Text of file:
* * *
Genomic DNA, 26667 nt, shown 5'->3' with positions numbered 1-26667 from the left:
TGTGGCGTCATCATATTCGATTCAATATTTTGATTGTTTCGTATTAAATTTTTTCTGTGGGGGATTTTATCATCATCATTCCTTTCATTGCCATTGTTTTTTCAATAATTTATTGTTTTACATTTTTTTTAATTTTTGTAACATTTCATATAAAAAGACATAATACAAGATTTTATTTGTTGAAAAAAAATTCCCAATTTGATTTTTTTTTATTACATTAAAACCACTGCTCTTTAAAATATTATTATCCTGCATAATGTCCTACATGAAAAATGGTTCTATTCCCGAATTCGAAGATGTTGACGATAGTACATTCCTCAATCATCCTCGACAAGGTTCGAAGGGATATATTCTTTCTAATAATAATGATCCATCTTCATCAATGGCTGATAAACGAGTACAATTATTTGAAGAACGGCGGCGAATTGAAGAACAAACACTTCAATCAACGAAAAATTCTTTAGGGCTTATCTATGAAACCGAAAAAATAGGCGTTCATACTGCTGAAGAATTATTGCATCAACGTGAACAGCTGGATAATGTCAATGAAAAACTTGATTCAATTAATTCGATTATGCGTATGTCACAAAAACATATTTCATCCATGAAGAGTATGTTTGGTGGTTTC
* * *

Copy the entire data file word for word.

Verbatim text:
Genomic DNA, 26667 nt, shown 5'->3' with positions numbered 1-26667 from the left:
TGTGGCGTCATCATATTCGATTCAATATTTTGATTGTTTCGTATTAAATTTTTTCTGTGGGGGATTTTATCATCATCATTCCTTTCATTGCCATTGTTTTTTCAATAATTTATTGTTTTACATTTTTTTTAATTTTTGTAACATTTCATATAAAAAGACATAATACAAGATTTTATTTGTTGAAAAAAAATTCCCAATTTGATTTTTTTTTATTACATTAAAACCACTGCTCTTTAAAATATTATTATCCTGCATAATGTCCTACATGAAAAATGGTTCTATTCCCGAATTCGAAGATGTTGACGATAGTACATTCCTCAATCATCCTCGACAAGGTTCGAAGGGATATATTCTTTCTAATAATAATGATCCATCTTCATCAATGGCTGATAAACGAGTACAATTATTTGAAGAACGGCGGCGAATTGAAGAACAAACACTTCAATCAACGAAAAATTCTTTAGGGCTTATCTATGAAACCGAAAAAATAGGCGTTCATACTGCTGAAGAATTATTGCATCAACGTGAACAGCTGGATAATGTCAATGAAAAACTTGATTCAATTAATTCGATTATGCGTATGTCACAAAAACATATTTCATCCATGAAGAGTATGTTTGGTGGTTTC